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Mike Dearing pushes through at the bottom of the Green Wall on the Illinois River. [Photo courtesy Will Volpert]

Wild and remote

SELMA — Deep and emerald green in the canyons, boiling and ill-tempered through the rapids, the Illinois River begins in the wilderness and never surrenders that independence.

The river is wild at its birth, tumbling down the Siskiyou Mountains with the reckless energy of an adolescent, through a sunlit forest of weeping spruce and tiger lilies along the Oregon and California border.

Even when the Illinois bubbles into the mainstem near Cave Junction, in southwest Oregon, the stopover near civilization is brief. The reclusive stream wraps itself around Eight Dollar Mountain and swings west — at last turning toward the ocean — where it slices into a gateway of reddish-orange mountains that mark the Kalmiopsis Wilderness.

That was the place I greeted the Illinois River last May, along with a scattered collection of river guides and kayakers, at Miami Bar west of Selma.

Protected by the Wild and Scenic Rivers Act in 1984, the 31-mile wilderness run between Miami Bar (near Grants Pass) and Oak Flat (near Gold Beach) takes boaters into the isolation of Oregon’s most remote country.

Rattlesnakes patrol the shores and black bears roam the edges of the river, which got its name from miners who hailed from Illinois around 1847. The ultramafic rocks that rise above the Illinois originated in the basement of the planet — pushed up nearly 50 miles from the Earth's upper mantle — and are found almost nowhere else in the world.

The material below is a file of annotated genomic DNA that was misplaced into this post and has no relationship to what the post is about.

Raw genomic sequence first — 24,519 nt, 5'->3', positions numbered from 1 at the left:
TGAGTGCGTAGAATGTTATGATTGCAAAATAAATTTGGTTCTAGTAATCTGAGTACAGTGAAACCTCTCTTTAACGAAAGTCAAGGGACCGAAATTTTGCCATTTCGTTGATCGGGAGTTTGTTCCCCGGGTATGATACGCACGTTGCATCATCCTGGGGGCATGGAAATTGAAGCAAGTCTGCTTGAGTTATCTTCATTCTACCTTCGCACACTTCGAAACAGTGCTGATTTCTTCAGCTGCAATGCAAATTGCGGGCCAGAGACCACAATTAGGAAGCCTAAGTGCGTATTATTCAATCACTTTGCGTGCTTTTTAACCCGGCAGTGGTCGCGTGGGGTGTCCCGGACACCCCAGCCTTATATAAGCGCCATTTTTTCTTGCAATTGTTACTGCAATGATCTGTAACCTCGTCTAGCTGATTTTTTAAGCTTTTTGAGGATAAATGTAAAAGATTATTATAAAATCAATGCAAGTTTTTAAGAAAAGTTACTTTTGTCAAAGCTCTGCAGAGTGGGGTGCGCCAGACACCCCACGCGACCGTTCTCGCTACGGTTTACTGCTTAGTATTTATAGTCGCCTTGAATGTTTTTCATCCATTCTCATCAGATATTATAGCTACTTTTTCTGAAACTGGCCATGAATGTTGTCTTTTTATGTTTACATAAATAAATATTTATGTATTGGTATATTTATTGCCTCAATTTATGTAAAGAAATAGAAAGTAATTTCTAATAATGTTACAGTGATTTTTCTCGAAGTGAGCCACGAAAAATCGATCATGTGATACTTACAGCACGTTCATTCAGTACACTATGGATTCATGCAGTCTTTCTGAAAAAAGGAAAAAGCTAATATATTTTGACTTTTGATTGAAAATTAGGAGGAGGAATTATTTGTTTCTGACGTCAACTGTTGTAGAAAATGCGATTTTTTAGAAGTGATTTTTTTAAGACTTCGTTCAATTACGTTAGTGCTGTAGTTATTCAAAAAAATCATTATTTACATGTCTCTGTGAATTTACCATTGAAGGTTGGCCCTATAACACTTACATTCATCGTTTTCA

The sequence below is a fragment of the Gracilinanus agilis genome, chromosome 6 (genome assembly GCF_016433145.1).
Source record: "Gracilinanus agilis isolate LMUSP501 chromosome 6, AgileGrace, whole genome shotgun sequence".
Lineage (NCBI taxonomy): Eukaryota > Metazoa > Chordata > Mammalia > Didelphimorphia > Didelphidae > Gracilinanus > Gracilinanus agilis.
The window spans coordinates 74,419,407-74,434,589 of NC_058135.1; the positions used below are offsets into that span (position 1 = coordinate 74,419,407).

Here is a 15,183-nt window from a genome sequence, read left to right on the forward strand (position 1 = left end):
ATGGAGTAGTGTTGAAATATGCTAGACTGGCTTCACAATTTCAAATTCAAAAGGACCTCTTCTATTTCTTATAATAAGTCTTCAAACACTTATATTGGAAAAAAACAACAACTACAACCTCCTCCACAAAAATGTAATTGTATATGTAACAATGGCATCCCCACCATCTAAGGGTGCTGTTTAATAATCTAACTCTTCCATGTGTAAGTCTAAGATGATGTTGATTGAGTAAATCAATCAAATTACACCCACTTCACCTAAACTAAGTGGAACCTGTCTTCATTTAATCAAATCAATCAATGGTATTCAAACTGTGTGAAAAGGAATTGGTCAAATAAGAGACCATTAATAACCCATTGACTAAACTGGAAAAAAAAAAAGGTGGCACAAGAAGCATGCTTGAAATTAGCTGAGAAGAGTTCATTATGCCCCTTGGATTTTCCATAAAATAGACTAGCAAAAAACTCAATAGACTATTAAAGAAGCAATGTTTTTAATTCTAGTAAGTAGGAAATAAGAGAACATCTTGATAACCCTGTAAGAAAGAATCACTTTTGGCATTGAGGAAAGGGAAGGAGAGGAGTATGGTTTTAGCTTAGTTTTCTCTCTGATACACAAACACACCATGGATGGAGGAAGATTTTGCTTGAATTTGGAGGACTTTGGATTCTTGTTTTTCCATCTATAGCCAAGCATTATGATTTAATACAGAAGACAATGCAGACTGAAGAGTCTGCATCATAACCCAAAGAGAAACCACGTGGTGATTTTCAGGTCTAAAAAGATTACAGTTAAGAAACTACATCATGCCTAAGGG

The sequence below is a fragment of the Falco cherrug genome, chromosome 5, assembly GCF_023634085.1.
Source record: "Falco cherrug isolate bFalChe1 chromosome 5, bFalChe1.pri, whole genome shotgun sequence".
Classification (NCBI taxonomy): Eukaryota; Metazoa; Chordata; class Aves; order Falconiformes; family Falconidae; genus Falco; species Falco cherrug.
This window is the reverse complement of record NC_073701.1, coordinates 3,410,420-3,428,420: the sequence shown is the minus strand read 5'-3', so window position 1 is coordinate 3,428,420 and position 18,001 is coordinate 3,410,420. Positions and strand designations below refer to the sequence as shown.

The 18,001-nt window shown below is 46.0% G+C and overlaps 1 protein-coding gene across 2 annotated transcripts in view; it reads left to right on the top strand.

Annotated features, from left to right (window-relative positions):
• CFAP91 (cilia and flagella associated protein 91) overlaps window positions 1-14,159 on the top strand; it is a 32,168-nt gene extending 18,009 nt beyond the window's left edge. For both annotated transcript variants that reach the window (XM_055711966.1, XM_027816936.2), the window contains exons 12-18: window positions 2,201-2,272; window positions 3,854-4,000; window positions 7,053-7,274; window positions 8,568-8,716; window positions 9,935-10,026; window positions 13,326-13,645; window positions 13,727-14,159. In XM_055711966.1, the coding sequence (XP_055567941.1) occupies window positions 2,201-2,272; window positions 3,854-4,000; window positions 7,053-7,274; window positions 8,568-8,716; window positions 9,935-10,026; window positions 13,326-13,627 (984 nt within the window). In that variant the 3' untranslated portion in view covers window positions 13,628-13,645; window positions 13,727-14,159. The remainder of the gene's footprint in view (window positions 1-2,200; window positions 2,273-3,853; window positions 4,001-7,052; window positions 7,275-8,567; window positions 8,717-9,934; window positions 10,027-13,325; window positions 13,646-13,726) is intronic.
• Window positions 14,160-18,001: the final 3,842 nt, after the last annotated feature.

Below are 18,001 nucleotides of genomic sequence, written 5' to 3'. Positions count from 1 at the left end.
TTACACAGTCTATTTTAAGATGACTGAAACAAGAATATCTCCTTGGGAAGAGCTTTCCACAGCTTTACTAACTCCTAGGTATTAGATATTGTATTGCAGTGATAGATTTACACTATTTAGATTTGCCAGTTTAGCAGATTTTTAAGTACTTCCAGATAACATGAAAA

But geology aside, what brings people to the wild Illinois is the chance to camp, raft and kayak this homicidal beauty queen of a river.

Both beautiful and dangerous, the Illy will seduce you with her sights, sounds and smells, then pummel you across more than eight Class IV rapids and one notorious Class V.

Above all, the Illinois is an adventure. When you set your boat upon that emerald water and head into the mountains, you’re officially leaving civilization behind.

 

Onto the river

Will Volpert, 30, of Ashland has run the wild Illinois 39 times, getting to know the river at high flows, low flows and even with 4 inches of snow on the ground.

He grew up in a family of rafting outfitters, manning the oars when he was 13 years old. His ability to organize trips isn't shocking.

Still, his reputation on the Illinois has grown, and it's easy to see why.

“If Will Volpert ever invites you on an Illinois trip, just go,” local kayaker Nathan Barnard said. “Doesn't matter what you have going on, work, school, whatever, just go.”

I took that advice, and by 5:30 p.m., our boats had launched from Miami Bar.

It was a late start, but after a quick 8 miles, we reached Pine Flat and made camp below a purple-orange sky. Tents were erected on grassy ground, as the smell of wood smoke and chicken soup wafted through the air.

Going on a trip made up almost entirely of river guides is an interesting experience. They’re simultaneously the most mature and immature people you'll ever meet. One moment they'll harass you about the danger of your inadequate life jacket. The next, they'll tell you a story about the time they accidentally got their dog stoned. In the end, you’re always glad to have them, in case you need to be saved from a watery grave.

Their expertise seemed especially apt on the second day of the Illinois, where the river begins to show its teeth.

Beginning at Fawn Falls (Class IV), there's a section of nasty, technical rapids that seem to take pleasure in punishing boats that didn’t take clean lines.

But there’s one rapid, above all others, that punishes boaters without requisite skill or experience — the Green Wall.